The Court of Appeal rejected an application by Mr Williams, who won three Brit awards last month, to overturn a High Court ruling that he must pay pounds 90,000 in commission to Nigel Martin-Smith, the man who launched his career.
Legal costs, interest, VAT, possible damages and further commission payments will take the total bill for the dispute towards the pounds 1m mark.
The original action was brought after Mr Williams' acrimonious split from Take That in July 1995. Although no longer a member of the band, his contract obliged him to retain Mr Martin-Smith for a six-month notice period until February 1996. When the singer refused to pay commission after signing a new record deal, Mr Martin-Smith sued Mr Williams for breach of contract.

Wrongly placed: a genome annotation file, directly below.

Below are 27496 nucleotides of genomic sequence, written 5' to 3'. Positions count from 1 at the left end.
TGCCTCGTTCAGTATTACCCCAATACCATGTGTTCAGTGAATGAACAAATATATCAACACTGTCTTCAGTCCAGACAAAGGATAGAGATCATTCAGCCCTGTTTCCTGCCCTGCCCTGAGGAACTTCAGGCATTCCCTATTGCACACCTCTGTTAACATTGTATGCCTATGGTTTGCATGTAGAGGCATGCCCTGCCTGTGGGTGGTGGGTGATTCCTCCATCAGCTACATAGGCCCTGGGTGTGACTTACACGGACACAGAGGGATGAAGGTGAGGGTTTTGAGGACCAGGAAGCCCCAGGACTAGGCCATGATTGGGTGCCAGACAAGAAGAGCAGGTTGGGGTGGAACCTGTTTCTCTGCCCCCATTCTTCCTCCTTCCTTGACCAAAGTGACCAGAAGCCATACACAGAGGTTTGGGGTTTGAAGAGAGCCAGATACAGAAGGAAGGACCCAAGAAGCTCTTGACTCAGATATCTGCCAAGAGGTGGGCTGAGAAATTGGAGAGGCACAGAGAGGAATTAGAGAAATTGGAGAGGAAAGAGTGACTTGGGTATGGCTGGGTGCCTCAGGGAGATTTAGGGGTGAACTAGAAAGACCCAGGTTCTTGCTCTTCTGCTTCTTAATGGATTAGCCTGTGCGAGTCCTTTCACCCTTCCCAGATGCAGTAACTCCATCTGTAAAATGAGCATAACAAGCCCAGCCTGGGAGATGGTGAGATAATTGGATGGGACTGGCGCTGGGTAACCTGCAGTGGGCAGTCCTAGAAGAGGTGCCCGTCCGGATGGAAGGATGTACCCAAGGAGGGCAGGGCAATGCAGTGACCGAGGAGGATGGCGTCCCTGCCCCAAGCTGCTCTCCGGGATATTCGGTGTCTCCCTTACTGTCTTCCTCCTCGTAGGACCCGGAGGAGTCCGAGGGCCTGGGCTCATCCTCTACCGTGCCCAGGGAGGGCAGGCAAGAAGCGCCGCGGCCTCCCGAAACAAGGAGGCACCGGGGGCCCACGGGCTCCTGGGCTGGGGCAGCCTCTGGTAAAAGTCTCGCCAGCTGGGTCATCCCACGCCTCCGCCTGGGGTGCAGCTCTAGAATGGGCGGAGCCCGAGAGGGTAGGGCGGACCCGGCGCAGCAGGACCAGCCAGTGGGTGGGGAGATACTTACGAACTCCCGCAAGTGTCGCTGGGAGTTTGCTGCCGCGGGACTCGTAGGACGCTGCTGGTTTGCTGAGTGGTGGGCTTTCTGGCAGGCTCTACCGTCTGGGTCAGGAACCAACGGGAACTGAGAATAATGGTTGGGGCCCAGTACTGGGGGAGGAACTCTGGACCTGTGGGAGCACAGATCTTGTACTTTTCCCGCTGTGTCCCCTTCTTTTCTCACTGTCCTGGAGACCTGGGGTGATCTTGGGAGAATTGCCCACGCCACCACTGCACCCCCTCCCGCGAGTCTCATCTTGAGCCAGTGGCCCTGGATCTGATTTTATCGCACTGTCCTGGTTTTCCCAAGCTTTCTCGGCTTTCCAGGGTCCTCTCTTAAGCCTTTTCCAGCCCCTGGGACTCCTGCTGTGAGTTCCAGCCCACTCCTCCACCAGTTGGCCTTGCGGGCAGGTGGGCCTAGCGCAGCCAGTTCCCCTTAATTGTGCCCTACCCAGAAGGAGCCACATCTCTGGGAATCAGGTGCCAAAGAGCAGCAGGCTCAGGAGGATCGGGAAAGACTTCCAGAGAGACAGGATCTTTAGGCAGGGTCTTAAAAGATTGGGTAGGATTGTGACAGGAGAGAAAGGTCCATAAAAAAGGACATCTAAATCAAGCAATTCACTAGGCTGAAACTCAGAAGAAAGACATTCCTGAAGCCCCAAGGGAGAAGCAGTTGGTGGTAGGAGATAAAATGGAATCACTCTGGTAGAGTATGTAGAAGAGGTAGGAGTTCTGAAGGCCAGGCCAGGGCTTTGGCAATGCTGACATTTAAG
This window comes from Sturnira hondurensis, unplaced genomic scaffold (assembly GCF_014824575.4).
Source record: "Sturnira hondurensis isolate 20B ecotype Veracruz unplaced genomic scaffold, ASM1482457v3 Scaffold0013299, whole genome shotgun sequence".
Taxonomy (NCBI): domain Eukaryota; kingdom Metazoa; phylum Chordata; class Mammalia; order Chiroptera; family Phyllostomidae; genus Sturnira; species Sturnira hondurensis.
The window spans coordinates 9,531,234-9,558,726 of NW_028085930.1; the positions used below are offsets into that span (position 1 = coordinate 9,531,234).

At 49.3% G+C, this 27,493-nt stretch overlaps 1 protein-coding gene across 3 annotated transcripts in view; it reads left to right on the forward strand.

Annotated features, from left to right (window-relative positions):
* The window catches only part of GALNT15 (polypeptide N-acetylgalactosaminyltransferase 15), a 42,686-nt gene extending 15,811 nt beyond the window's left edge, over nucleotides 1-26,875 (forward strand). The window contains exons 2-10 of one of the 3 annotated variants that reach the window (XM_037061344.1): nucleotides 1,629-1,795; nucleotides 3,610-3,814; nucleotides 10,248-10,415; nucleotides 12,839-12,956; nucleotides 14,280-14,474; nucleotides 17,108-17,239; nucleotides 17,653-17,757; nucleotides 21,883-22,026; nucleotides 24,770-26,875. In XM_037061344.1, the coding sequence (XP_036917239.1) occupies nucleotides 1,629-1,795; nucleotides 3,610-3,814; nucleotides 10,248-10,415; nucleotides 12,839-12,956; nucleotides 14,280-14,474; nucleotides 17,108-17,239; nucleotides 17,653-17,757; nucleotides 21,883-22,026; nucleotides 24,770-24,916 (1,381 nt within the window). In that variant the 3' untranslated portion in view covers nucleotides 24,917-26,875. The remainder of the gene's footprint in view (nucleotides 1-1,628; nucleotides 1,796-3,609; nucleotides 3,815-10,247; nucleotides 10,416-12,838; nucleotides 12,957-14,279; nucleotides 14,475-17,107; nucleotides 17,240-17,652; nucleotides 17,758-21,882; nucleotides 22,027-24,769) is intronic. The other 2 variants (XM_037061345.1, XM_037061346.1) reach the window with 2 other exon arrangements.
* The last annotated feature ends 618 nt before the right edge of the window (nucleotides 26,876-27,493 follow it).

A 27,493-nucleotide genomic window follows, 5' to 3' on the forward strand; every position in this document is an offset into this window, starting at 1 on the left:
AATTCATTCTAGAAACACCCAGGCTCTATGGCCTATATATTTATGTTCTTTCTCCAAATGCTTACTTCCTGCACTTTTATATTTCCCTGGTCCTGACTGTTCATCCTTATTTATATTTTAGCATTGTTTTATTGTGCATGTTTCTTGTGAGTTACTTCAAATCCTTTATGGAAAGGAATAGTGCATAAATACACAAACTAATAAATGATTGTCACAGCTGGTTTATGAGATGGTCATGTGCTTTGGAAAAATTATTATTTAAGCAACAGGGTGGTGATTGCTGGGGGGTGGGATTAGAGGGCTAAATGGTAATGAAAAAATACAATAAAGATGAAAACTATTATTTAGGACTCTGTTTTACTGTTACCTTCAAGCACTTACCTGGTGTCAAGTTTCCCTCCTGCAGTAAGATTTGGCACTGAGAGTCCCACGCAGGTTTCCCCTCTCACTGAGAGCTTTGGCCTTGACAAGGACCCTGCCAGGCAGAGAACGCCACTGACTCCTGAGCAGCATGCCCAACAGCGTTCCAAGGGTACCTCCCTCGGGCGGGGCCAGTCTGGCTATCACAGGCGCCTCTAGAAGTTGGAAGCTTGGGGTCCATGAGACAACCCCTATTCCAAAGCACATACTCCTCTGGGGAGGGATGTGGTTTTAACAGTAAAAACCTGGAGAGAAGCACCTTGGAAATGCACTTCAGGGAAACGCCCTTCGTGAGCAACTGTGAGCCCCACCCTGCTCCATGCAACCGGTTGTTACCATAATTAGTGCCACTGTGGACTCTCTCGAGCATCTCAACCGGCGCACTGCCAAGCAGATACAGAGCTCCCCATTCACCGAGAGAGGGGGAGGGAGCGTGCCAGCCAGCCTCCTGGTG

At the High Court in November 1997, Mr Justice Ferris ruled against Mr Williams, and yesterday Lords Justices Beldam, Roch and Mummery agreed with that decision.
Mr Martin-Smith said in a statement: "Robbie has now had two attempts at trying to persuade a court of law that I acted badly towards him."
IE Music, Mr Williams' management, also issued a statement, saying that his battle with his former manager was now "finished". It pointed out that the singer had agreed to waive pounds 450,000 of Take That royalties.
The court's decision, the company said, meant that Mr Martin-Smith was now entitled to commission on royalties Mr Williams had not received.Reuse content